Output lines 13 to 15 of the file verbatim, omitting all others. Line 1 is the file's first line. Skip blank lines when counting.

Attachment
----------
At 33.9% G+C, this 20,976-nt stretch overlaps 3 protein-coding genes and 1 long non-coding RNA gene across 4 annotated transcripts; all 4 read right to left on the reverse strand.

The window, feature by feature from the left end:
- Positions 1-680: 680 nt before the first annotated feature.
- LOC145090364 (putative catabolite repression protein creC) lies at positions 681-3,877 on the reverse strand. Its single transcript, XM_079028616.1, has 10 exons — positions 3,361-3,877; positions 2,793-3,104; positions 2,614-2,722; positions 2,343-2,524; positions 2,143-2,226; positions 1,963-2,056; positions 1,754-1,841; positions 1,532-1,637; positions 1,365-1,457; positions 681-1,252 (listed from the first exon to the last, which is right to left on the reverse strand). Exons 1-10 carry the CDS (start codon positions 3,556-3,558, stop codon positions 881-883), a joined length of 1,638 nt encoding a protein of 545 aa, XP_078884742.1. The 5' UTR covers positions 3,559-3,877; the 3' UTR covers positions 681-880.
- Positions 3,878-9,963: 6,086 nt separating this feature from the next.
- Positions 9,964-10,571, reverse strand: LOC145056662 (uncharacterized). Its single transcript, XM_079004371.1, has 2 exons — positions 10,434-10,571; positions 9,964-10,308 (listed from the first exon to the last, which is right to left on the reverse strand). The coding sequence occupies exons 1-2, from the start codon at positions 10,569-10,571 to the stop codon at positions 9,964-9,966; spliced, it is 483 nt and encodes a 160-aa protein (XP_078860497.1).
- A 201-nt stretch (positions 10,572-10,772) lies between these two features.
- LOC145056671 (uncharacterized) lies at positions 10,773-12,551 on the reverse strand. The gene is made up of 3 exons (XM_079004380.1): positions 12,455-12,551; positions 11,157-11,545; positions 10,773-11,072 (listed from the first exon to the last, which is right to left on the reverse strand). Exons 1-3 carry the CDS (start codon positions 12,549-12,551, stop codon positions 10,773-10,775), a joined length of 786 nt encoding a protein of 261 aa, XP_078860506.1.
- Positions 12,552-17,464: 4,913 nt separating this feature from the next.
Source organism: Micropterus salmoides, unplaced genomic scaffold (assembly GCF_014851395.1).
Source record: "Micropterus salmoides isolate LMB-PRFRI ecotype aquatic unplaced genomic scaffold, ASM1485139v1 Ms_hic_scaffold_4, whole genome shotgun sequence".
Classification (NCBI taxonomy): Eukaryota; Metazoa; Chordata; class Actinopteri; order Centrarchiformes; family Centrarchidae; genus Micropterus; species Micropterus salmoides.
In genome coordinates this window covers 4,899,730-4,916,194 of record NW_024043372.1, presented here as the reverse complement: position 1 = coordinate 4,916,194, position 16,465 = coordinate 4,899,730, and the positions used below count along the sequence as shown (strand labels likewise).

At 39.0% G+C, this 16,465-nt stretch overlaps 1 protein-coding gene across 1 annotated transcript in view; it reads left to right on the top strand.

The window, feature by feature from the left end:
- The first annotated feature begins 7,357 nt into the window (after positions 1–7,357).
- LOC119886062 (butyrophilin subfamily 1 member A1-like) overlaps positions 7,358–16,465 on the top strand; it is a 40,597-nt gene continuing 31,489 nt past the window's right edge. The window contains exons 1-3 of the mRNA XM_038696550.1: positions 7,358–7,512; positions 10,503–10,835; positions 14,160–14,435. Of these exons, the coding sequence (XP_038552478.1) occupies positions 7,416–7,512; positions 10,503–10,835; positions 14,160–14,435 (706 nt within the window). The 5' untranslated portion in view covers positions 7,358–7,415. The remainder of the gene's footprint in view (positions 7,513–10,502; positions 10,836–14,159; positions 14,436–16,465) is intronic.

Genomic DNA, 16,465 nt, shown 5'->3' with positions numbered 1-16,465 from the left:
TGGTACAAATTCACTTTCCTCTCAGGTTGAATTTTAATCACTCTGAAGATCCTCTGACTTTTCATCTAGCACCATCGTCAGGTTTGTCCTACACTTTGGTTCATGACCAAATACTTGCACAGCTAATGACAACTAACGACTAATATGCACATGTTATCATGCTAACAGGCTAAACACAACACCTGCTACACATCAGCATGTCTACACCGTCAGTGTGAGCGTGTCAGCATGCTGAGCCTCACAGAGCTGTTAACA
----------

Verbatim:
In genome coordinates this window covers 4,899,730-4,916,194 of record NW_024043372.1, presented here as the reverse complement: position 1 = coordinate 4,916,194, position 16,465 = coordinate 4,899,730, and the positions used below count along the sequence as shown (strand labels likewise).

At 39.0% G+C, this 16,465-nt stretch overlaps 1 protein-coding gene across 1 annotated transcript in view; it reads left to right on the top strand.

The window, feature by feature from the left end: